But last week, Russian Foreign Minister Sergey Lavrov said he wanted "guarantees at least at the level of the secretary of state" that the U.S. sanctions would not affect Moscow's relationship with Tehran. That threw into question the months of negotiations held so far.

"The new Russia-related sanctions are wholly unrelated to the JCPOA and should not have any impact on a potential mutual return to compliance with it or its ultimate implementation," Price said Thursday.

"We also have no intention of offering Russia anything new or specific as it relates to the (Ukraine) sanctions, nor is anything new required to successfully reach an agreement on a mutual return to full compliance with the" deal.

The 2015 nuclear deal saw Iran put advanced centrifuges into storage under the watch of the International Atomic Energy Agency, while keeping its enrichment at 3.67% purity and its stockpile at only 300 kilograms (661 pounds) of uranium. It also halted enrichment at its underground Fordo nuclear facility.

But then-President Donald Trump unilaterally withdrew America from the accord in 2018, fulfilling a campaign pledge to tear up the deal as it didn't address Iran's ballistic missile program and support for regional militias. Iran in 2019 then began methodically breaking all the deal's limits as a series of escalating attacks put the wider Mideast on edge.

As of Feb. 19, the IAEA says Iran's stockpile of all enriched uranium was nearly 3,200 kilograms (7,055 pounds). Some has been enriched up to 60% purity - a short technical step from weapons-grade levels of 90%. Meanwhile, Iran has stopped the IAEA from accessing its surveillance camera footage and has resumed enrichment at Fordo.

That worried nuclear nonproliferation experts. While Iran insists its program is peaceful, the IAEA and Western governments say Iran had an organized military nuclear program up until the end of 2003.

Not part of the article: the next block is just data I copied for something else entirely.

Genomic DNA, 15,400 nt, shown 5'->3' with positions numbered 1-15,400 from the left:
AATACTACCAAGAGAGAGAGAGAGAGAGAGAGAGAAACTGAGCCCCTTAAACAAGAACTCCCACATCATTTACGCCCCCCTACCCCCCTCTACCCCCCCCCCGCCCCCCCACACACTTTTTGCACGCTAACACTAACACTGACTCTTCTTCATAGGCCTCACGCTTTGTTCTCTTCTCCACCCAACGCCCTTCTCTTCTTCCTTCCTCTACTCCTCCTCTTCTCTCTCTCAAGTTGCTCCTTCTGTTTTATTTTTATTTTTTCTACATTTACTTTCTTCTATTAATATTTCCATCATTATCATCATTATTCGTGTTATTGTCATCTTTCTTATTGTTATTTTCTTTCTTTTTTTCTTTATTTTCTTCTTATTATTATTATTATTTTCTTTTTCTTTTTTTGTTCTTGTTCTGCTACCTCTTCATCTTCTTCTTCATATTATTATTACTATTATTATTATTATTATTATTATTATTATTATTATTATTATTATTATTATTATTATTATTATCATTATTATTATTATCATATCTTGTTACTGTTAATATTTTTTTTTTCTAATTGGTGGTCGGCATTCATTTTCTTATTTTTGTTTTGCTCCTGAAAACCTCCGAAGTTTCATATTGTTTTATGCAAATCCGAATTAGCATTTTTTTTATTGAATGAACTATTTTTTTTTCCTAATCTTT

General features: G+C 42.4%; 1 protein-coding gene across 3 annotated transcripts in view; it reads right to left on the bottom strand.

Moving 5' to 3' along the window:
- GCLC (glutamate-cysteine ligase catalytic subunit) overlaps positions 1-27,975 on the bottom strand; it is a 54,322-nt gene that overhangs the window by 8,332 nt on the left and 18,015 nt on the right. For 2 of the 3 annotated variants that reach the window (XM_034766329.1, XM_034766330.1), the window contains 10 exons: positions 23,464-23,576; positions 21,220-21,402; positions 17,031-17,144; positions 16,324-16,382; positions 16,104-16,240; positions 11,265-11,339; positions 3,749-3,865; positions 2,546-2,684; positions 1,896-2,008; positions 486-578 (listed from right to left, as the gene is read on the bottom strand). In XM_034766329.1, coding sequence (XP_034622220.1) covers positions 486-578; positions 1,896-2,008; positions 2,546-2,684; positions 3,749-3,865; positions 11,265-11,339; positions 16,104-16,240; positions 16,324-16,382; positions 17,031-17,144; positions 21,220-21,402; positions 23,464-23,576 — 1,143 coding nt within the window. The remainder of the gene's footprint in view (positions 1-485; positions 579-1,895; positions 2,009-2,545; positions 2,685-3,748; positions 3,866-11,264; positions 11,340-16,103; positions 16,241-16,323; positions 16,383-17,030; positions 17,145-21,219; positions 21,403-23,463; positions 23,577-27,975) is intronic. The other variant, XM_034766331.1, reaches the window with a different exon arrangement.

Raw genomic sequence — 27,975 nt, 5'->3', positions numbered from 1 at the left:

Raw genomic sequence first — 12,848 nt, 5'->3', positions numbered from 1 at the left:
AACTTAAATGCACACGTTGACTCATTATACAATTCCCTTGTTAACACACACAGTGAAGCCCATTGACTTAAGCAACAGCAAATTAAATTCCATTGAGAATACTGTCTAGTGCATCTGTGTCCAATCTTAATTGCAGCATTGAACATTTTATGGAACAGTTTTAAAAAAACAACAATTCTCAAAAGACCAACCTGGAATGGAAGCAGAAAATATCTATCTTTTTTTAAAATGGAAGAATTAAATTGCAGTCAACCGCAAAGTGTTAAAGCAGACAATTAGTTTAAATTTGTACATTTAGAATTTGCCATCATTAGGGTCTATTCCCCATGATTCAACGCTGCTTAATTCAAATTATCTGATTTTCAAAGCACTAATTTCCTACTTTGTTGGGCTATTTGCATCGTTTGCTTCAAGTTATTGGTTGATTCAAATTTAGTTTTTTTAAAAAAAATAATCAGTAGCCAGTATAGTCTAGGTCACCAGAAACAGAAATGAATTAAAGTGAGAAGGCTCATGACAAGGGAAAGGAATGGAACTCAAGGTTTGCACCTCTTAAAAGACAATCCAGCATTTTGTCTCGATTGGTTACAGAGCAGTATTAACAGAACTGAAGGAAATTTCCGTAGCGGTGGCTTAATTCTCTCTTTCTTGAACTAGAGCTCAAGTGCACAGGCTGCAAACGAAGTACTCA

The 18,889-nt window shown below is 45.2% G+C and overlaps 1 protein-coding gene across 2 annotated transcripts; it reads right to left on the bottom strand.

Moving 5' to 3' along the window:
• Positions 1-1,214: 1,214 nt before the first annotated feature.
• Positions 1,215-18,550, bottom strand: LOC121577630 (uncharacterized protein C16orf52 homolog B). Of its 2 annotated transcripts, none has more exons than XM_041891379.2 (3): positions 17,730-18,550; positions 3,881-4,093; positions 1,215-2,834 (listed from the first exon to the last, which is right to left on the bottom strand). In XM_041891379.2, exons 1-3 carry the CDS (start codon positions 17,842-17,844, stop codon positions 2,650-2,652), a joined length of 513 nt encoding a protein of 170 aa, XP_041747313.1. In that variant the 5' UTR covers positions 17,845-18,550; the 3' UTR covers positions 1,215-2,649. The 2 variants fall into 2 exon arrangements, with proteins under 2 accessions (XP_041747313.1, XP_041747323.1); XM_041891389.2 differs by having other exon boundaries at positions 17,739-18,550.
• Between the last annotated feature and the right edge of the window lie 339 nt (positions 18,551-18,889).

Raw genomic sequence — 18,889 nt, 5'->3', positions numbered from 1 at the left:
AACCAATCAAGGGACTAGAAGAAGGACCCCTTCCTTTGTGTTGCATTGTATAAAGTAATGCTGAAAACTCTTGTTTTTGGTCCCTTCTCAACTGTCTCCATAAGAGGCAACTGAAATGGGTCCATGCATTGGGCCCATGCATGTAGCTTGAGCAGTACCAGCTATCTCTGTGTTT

Trump left office without ever meaningfully engaging in diplomacy with Iran over the nuclear deal. President Joe Biden entered the White House last year, saying he was willing to see America rejoin the agreement.

Seeing Iran able to sell its crude oil and natural gas in the global market also could push down energy prices. Americans now are paying the highest-ever prices at the pump for gasoline, fueled by Russia's war on Ukraine.

The announcement of the pause comes as the U.S. intelligence community has assessed that Iran will threaten Americans — both directly and via proxy attacks — and that Tehran remains committed to developing networks inside the U.S.

CBS News obtained two persistent threat assessments submitted to Congress by the State Department in January 2022 which cited a "serious and credible threat" on the lives of former Secretary of State Mike Pompeo and former Trump administration Iran envoy Brian Hook. These non-public assessments show that throughout 2021, and again in 2022, the State Department assessed the need to provide round-the-clock, U.S.-taxpayer funded diplomatic security details to both men.  

On "Face the Nation" last Sunday, Secretary of State Antony Blinken and House Intelligence Committee Chair Adam Schiff said that the threats do not have to be addressed in any renewed nuclear-related deal with Iran.

"These other malign activities of Iran's, their plots against the U.S. personnel or Americans around the world we can deal with and have to deal with separately, and we should deal with them aggressively," Schiff told "Face the Nation" Sunday. "We need to go after all of this, not necessarily in one agreement."

Margaret Brennan contributed to this report.

View CBS News In
CBS News App Open
Chrome Safari Continue
Be the first to know
Get browser notifications for breaking news, live events, and exclusive reporting.